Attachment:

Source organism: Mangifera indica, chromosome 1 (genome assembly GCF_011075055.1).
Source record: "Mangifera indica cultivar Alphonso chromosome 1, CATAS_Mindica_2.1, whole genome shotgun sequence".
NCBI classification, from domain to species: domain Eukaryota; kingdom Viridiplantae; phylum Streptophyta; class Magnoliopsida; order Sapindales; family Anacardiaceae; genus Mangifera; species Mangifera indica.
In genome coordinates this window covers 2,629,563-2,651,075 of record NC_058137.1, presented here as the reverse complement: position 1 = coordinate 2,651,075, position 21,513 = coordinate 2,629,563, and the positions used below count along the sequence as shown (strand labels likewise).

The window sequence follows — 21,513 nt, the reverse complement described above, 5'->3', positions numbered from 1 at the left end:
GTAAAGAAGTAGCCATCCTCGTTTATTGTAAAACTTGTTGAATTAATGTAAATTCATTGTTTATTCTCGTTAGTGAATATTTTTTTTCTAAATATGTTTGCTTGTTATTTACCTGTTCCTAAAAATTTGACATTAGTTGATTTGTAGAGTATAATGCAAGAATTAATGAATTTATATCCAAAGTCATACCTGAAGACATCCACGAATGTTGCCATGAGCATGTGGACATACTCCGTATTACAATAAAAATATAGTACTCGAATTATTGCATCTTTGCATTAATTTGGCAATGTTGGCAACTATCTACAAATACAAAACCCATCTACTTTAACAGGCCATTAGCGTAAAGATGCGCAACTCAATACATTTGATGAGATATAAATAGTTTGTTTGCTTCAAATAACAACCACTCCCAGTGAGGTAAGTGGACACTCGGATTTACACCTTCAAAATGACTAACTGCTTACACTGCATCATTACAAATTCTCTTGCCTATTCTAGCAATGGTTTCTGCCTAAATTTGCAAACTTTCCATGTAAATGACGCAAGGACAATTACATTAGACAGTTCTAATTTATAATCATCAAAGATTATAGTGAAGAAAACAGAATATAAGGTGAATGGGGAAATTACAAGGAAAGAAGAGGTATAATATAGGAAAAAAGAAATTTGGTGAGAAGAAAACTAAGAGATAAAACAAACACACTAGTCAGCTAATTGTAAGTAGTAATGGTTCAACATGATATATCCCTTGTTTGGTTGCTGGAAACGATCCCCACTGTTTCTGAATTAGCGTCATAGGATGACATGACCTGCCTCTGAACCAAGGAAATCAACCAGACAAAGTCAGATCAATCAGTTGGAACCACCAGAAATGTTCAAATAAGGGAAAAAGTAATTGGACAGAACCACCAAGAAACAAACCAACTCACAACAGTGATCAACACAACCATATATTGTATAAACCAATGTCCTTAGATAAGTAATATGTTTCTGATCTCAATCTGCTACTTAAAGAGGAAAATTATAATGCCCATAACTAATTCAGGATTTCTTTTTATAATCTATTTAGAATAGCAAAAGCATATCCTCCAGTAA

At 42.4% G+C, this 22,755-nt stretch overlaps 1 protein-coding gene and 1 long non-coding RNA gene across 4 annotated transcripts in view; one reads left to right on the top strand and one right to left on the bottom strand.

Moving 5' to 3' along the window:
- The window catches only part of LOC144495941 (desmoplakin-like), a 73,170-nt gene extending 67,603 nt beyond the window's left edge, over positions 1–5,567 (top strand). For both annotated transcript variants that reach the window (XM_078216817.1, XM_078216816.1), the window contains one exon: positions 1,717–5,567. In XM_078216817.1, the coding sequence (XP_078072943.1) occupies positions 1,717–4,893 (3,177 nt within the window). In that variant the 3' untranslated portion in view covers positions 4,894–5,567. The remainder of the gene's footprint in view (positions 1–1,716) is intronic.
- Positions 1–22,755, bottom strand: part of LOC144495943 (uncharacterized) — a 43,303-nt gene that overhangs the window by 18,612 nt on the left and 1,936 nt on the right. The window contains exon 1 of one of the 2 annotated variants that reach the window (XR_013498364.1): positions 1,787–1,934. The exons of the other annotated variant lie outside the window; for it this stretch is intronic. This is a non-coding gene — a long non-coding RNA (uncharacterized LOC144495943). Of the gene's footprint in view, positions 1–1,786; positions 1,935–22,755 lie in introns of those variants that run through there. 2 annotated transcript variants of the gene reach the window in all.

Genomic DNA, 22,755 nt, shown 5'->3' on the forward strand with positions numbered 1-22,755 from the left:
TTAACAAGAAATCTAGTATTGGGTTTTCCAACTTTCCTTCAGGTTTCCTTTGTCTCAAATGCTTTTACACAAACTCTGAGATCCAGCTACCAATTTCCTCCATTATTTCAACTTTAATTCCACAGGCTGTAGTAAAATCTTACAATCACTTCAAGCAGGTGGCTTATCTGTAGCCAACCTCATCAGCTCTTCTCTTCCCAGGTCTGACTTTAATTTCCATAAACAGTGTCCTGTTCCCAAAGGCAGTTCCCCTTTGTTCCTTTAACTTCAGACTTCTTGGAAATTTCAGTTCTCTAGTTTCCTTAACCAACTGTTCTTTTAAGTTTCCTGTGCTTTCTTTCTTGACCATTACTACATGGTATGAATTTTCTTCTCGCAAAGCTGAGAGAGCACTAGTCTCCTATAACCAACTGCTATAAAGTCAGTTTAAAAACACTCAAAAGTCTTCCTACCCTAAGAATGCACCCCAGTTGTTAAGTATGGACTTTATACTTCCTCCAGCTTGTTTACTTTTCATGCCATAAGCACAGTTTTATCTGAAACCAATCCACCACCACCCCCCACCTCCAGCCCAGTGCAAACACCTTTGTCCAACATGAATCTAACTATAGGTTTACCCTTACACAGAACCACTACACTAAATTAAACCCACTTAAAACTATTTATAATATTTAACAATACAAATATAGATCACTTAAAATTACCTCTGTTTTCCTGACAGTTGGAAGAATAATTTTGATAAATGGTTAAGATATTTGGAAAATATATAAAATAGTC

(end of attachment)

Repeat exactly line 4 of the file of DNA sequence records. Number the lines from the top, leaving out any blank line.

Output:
In genome coordinates this window covers 2,629,563-2,651,075 of record NC_058137.1, presented here as the reverse complement: position 1 = coordinate 2,651,075, position 21,513 = coordinate 2,629,563, and the positions used below count along the sequence as shown (strand labels likewise).